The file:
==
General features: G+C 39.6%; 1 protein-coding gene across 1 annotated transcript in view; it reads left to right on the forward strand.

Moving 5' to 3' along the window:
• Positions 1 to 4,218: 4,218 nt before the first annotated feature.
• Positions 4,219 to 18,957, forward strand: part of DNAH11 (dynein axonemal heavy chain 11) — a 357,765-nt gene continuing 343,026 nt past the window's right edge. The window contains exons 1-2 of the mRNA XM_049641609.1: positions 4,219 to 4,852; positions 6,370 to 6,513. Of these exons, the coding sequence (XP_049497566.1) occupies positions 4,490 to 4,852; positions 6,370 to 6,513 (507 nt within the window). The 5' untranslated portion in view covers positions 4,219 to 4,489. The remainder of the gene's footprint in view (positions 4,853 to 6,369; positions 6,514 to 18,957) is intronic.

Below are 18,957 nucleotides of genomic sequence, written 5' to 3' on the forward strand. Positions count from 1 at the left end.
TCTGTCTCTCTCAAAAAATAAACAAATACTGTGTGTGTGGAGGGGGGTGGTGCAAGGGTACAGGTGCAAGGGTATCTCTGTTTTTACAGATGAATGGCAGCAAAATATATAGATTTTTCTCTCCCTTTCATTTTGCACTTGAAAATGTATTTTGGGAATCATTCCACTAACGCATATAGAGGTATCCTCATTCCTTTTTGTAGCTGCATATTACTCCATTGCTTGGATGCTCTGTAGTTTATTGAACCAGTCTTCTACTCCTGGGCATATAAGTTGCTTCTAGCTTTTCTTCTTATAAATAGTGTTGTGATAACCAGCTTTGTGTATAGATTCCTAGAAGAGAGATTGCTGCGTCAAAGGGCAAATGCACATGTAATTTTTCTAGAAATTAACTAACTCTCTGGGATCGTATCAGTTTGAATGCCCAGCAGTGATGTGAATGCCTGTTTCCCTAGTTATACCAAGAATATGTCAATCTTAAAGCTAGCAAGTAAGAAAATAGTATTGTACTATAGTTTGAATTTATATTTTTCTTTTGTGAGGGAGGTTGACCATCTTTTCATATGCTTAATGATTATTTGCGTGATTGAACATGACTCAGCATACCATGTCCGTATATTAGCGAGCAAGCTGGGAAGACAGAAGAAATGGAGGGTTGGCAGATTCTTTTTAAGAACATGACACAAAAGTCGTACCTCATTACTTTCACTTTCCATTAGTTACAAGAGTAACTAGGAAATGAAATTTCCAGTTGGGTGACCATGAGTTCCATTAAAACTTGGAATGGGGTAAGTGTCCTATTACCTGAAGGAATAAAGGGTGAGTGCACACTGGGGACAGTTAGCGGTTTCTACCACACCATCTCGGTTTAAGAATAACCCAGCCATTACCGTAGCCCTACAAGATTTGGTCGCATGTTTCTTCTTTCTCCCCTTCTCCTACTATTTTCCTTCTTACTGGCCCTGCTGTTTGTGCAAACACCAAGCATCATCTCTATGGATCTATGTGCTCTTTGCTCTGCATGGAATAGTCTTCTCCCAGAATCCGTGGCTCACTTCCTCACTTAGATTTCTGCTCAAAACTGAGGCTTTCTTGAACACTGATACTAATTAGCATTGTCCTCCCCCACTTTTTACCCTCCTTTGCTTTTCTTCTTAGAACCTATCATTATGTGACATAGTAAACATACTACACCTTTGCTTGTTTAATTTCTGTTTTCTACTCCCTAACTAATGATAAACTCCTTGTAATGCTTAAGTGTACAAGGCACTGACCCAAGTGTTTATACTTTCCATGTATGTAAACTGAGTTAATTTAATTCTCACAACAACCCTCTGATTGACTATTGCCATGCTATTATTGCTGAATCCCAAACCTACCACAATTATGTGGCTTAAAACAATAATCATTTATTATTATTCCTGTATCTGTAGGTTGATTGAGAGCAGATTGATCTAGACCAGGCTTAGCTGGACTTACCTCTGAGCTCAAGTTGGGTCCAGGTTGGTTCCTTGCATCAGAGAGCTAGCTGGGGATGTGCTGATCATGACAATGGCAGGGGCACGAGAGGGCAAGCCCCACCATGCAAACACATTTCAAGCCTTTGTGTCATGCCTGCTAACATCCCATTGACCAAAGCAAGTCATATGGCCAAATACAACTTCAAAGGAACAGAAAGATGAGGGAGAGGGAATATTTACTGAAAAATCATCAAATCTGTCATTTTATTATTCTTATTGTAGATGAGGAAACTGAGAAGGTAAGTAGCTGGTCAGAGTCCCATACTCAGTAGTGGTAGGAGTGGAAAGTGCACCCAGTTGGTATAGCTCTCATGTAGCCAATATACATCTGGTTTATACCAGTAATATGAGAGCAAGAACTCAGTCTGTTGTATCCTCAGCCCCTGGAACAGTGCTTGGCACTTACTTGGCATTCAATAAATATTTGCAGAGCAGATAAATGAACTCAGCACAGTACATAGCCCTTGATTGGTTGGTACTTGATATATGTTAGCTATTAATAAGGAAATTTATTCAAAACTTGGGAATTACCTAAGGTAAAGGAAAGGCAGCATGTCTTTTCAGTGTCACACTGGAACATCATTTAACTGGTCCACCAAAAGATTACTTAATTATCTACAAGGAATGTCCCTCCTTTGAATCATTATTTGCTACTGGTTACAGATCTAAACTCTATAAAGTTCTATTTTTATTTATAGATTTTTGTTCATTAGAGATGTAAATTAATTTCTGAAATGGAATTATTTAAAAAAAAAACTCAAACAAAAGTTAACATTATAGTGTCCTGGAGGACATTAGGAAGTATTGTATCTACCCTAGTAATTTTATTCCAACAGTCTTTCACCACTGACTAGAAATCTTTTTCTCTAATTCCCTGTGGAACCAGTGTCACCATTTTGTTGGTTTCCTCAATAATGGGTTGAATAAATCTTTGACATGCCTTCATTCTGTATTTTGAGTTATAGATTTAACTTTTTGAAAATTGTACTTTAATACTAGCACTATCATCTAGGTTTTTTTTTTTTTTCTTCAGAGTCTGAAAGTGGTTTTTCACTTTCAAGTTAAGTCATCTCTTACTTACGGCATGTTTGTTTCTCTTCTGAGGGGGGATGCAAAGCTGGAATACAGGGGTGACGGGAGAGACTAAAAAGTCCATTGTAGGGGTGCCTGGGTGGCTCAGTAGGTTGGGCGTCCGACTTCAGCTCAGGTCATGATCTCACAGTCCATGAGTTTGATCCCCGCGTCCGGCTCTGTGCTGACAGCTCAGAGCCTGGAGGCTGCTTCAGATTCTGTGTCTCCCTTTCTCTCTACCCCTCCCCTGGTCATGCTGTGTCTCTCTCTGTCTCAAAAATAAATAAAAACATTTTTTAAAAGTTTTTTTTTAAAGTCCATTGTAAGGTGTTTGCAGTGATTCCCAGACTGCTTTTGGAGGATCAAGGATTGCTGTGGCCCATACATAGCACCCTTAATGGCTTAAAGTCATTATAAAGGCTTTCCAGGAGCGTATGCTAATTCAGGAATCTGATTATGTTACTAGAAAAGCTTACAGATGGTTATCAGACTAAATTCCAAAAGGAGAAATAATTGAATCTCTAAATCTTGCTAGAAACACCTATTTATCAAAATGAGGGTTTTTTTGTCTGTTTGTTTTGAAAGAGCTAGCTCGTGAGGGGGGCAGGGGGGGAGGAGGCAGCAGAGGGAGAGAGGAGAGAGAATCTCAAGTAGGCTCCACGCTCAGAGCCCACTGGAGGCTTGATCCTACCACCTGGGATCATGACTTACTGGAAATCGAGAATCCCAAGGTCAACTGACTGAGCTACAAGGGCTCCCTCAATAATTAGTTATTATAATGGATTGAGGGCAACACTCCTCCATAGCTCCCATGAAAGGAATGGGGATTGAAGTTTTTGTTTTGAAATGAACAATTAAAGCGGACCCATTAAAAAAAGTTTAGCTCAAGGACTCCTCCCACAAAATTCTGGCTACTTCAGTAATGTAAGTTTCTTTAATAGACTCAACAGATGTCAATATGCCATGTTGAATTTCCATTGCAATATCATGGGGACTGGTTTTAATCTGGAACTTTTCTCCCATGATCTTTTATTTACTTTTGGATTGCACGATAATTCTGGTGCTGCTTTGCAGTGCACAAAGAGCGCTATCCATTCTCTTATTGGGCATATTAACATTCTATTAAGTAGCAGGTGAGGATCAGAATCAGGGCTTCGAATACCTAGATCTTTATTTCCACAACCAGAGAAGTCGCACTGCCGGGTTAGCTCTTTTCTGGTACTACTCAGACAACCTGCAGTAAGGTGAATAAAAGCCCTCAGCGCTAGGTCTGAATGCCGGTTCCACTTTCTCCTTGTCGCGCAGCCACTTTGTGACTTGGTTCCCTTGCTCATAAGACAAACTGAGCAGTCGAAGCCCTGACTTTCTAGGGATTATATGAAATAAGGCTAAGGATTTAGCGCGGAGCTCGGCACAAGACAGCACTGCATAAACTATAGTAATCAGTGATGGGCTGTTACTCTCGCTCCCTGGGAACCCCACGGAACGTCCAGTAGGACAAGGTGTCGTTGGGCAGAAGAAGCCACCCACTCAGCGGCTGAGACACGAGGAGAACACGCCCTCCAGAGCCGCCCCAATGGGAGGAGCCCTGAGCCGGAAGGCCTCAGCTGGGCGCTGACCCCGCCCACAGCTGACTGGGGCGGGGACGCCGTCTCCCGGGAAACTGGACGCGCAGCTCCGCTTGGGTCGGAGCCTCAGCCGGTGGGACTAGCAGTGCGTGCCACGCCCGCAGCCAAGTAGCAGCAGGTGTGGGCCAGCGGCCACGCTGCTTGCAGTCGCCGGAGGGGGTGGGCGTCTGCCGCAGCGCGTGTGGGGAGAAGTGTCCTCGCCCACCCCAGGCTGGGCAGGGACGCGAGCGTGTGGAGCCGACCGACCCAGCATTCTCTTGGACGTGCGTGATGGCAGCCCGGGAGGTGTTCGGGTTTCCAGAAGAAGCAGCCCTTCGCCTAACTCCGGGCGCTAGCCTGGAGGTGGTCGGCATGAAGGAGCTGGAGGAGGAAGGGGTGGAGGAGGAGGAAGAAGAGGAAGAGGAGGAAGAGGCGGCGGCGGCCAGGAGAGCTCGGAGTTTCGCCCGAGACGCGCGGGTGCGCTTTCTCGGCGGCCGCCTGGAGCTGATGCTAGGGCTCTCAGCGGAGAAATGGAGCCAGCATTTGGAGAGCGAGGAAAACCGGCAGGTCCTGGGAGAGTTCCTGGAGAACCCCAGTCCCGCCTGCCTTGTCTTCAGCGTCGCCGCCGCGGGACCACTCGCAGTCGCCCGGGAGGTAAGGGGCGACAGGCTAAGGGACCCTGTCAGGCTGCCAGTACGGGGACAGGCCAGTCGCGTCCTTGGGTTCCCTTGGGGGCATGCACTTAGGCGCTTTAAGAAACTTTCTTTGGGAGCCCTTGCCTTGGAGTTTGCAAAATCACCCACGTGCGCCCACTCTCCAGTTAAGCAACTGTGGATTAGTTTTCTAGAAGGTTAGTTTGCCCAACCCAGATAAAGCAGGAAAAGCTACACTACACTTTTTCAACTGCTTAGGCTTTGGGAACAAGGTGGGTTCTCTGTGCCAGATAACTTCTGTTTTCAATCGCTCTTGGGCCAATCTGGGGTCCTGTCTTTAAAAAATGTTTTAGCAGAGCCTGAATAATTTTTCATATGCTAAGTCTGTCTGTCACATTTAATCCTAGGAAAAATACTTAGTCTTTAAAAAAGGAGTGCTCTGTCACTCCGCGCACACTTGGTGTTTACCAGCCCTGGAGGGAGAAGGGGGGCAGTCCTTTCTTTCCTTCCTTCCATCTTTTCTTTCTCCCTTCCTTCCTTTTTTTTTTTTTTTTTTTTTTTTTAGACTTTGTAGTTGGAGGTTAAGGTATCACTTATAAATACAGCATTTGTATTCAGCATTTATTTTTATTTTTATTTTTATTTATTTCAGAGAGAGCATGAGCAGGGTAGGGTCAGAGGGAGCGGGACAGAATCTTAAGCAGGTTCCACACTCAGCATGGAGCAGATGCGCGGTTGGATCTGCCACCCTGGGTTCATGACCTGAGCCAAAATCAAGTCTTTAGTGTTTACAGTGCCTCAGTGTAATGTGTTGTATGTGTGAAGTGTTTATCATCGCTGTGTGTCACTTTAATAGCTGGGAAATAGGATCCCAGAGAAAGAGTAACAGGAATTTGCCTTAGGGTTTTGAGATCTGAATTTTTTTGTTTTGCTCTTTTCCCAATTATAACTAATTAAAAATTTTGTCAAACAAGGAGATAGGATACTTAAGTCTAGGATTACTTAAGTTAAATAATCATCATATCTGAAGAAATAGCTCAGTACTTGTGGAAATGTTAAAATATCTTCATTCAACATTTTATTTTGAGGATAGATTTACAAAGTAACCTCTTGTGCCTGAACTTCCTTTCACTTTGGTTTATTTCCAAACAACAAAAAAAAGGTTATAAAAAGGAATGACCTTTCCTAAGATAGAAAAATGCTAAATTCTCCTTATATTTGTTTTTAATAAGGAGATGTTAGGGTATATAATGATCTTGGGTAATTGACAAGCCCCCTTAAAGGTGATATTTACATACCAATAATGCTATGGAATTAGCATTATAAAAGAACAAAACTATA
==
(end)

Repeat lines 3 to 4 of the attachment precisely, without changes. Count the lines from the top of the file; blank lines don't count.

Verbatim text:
• Positions 1 to 4,218: 4,218 nt before the first annotated feature.
• Positions 4,219 to 18,957, forward strand: part of DNAH11 (dynein axonemal heavy chain 11) — a 357,765-nt gene continuing 343,026 nt past the window's right edge. The window contains exons 1-2 of the mRNA XM_049641609.1: positions 4,219 to 4,852; positions 6,370 to 6,513. Of these exons, the coding sequence (XP_049497566.1) occupies positions 4,490 to 4,852; positions 6,370 to 6,513 (507 nt within the window). The 5' untranslated portion in view covers positions 4,219 to 4,489. The remainder of the gene's footprint in view (positions 4,853 to 6,369; positions 6,514 to 18,957) is intronic.